Withholding for Pension Administrators Frequently Asked Questions (FAQ)
- Changes to Pension Withholding and Who Will be Affected
- Registration Process
- Withholding Guide / MI W-4P
- Withholding Information for Pensions, Annuities and other Retirement Payments
- Payments / Filing
- Which pension benefits are taxed?
Under Michigan law, qualifying pension and retirement benefits include most payments that are reported on a 1099-R for federal purposes. This includes defined benefit pensions, IRA distributions, and most payments from defined contribution plans.
Payments received before the recipient could retire under the provisions of the plan or benefits from 401(k), 457, or 403(b) plans attributable to employee contributions alone are taxable under Michigan law.
- Should taxes be withheld from military pension or railroad retirement benefits?
No, they are exempt from tax.
- What are the changes for recipients born before 1946?
There are no changes for those born before 1946.
For recipients born before 1946, all benefits from public sources are exempt and benefits from private sources may be deducted up to $50,509 for a single or married filer filing separately or $101,019 for married filing a joint return for the 2017 tax year. Any private pension payment in excess of the limits above is taxable.
- What are the changes for recipients born during the period 1946 through 1952?
For recipients born during the period January 1, 1946 through January 1, 1951, a single filer may subtract $20,000 against all income and joint filers may subtract $40,000 against all income as the Michigan Standard Deduction on Schedule 1, line 24. for joint filers of all private and public pension and retirement benefits may be deducted from Michigan taxable income. Recipients born during the period January 2, 1951 through December 31, 1952, may subtract retirement and pension benefits of $20,000 for single filers and $40,000 for married filing jointly.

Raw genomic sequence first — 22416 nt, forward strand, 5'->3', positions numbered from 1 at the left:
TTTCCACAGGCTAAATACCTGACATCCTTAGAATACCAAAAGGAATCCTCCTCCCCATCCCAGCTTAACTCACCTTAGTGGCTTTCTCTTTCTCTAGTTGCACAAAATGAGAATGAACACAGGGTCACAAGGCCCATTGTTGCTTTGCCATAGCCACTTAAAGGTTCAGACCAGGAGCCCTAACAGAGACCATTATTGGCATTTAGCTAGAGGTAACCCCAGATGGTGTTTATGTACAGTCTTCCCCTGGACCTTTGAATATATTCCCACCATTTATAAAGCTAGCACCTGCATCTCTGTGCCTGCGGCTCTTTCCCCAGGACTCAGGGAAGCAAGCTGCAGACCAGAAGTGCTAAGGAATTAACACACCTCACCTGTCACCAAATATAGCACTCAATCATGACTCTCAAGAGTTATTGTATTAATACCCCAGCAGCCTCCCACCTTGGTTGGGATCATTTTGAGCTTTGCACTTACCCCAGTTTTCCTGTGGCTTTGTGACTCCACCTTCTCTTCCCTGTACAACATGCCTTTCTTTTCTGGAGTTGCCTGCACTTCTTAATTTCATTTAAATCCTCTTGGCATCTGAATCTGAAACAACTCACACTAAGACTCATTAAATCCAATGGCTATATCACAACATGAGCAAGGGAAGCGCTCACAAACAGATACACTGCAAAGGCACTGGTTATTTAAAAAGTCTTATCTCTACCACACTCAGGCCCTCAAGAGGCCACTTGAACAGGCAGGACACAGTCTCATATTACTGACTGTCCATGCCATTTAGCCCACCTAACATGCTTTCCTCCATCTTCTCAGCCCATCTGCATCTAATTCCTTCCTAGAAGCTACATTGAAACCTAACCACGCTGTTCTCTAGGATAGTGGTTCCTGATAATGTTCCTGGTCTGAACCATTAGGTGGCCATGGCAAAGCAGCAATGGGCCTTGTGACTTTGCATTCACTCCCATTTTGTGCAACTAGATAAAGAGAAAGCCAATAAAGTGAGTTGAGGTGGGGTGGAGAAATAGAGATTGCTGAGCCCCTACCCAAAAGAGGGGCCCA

- What are the changes for recipients born after 1952?
Recipients born after 1952, may not deduct pension benefits unless the older of you or your spouse (if married filing jointly) meets all of the following conditions:
Was born during the period January 1, 1953 through January 2, 1956.
Has reached age 62.
Receives Social Security exempt retirement benefits due to employment with a governmental agency.
- When should a pension administrator register?
Pension administrators may register at any time, but should register as soon as you know you have a Michigan resident(s) to which you pay pension and/or annuity payments.
- How does a pension administrators register?
Pension administrators not currently registered for Michigan Withholding Tax may visit Michigan Treasury Online (MTO) to e-register.
If a company is currently registered with Treasury for a tax other than Michigan Withholding, does it need to register as a pension administrator?
Yes, it must register for withholding tax.
- Will companies that use a payroll provider be required to register for pension withholding?
Because payroll and pension are remitted iin Michigan as withholding tax, no separate registration is required.
- Do companies who pay pension benefits/IRA withholding as well as payroll withholding need to make separate deposits?
No, you are not required to make separate deposits.
- Where can I get a Pension Withholding Guide?
The guide is available on the web at www.michigan.gov/withholding.
- In the absence of an MI W-4P, can the pension administrators substitute it with the Federal W-4P?
No. Pension administrators may rely on or use substitute MI W-4P forms. For instance, a fillable form on a pension administrator's website for pension or IRA recipients to complete online is an acceptable alternative to paper forms.